Microsoft Tools Show Only ISPs Can Stop Mail Abuse

 
 
By Larry Seltzer  |  Posted 2005-05-27 Print this article Print
 
 
 
 
 
 
 

Opinion: The e-mail authentication standard may help Hotmail users, but probably not. Plus, a new Microsoft site will help outside admins, bulk mailers, ISPs and others to coordinate better with Hotmail.

It seems like forever since the great battles of the standards bodies last year when the effort to institutionalize SMTP authentication broke down. Since then, just as beforehand, there has been no serious work done in the standards community to address spam, mail worms and other abuse. The only option left has been for private industry to step in and try to fix the infrastructure of Internet e-mail. Theyre not doing it to be nice; theyre doing it because allowing e-mail to descend into even greater chaos than it now suffers would be contrary to their interests. Its not an ideal situation, but at least their interests generally coincide with ours.

Its in this spirit that Microsoft announced a series of measures Thursday, some for end users and some for the rest of the Internet community. Hotmail users will notice a new icon for each message indicating if the sender is authenticated based on the From: address and Sender ID data for the site. Unfortunately, much as I might like Sender ID, this is one of those technologies that isnt all that useful until its widely adopted. A positive confirmation isnt proof that the sender is beneficent, just that they are who they say they are.

For the near future Hotmail users can expect to see a large majority of their real mail with "Unknown Sender" icons next to them. There just arent a lot of domains out there with Sender ID records. In theory it should at least help users feel confidence in the ones that do, such as Microsoft themselves. For example, every now and then a mail worm (like Swen) pretends to be a patch mailed out by Microsoft and forges a From: address of support@microsoft.com or something similar. I remain to be convinced; will a user who would fall for a "patch" mailed out by Microsoft know how to interpret the Sender ID queue?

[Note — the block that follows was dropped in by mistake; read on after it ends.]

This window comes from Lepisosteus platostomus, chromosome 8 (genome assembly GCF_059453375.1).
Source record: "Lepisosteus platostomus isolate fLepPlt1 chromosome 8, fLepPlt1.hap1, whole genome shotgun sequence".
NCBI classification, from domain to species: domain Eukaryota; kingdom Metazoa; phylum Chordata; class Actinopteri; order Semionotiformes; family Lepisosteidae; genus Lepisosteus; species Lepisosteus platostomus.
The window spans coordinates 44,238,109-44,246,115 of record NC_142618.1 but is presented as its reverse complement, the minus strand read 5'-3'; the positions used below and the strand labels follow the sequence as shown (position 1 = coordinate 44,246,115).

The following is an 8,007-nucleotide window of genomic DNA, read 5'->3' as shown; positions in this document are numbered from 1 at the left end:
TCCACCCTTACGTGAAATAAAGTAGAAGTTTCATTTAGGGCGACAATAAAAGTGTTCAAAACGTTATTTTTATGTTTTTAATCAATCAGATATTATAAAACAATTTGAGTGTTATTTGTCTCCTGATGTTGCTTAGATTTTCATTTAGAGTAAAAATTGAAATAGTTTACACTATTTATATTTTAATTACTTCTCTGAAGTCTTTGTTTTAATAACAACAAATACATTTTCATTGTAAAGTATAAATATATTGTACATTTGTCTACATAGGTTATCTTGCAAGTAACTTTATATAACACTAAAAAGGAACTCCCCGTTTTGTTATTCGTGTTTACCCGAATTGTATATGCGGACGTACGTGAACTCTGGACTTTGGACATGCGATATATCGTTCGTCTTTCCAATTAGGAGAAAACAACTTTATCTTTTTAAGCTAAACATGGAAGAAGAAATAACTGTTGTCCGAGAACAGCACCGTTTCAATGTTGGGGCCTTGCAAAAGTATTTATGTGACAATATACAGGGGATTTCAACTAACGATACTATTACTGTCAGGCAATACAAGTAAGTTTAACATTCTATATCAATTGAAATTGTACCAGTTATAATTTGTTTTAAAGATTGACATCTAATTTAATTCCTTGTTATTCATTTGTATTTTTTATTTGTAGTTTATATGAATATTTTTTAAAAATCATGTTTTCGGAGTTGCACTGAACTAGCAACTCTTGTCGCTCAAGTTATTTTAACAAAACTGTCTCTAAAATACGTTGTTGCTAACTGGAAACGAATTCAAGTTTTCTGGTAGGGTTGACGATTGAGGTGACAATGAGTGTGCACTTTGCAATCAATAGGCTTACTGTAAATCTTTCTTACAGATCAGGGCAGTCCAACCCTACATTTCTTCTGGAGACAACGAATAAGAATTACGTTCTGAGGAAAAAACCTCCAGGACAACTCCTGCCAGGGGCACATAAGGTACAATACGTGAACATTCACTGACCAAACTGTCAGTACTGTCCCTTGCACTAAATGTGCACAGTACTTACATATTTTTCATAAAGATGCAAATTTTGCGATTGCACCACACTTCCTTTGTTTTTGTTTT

Click here to read why Larry Seltzer says in the fight against spam, we should no longer accept ISPs excuses. You can see Im pessimistic and cynical about users. Perhaps the industry consensus about SPF and Sender ID last year was right, and they werent all that compelling. They cant even work the way they are supposed to without elaborate reputation systems to determine whether you want to trust a sender, irrespective of the content of the message you are receiving.

There is also a site and a series of tools heavily inspired by AOLs Postmaster site. The main point of both sites is to help other heavy e-mail players, from "legitimate" bulk senders to ISPs to mail admins of large sites, have their legitimate mail get through to Hotmail, and have Hotmail not block those other sites mail.

This is more along the lines of what we need, although it too is depressing in that it shows that what we need is a lot of hard work, mostly by ISPs. They need to do a lot of things they clearly dont want to do, such as responding to abuse complaints, shutting down abused ports, shutting down customers who are abusing their own and other ISPs customers, and in general paying attention to what is going on on their networks.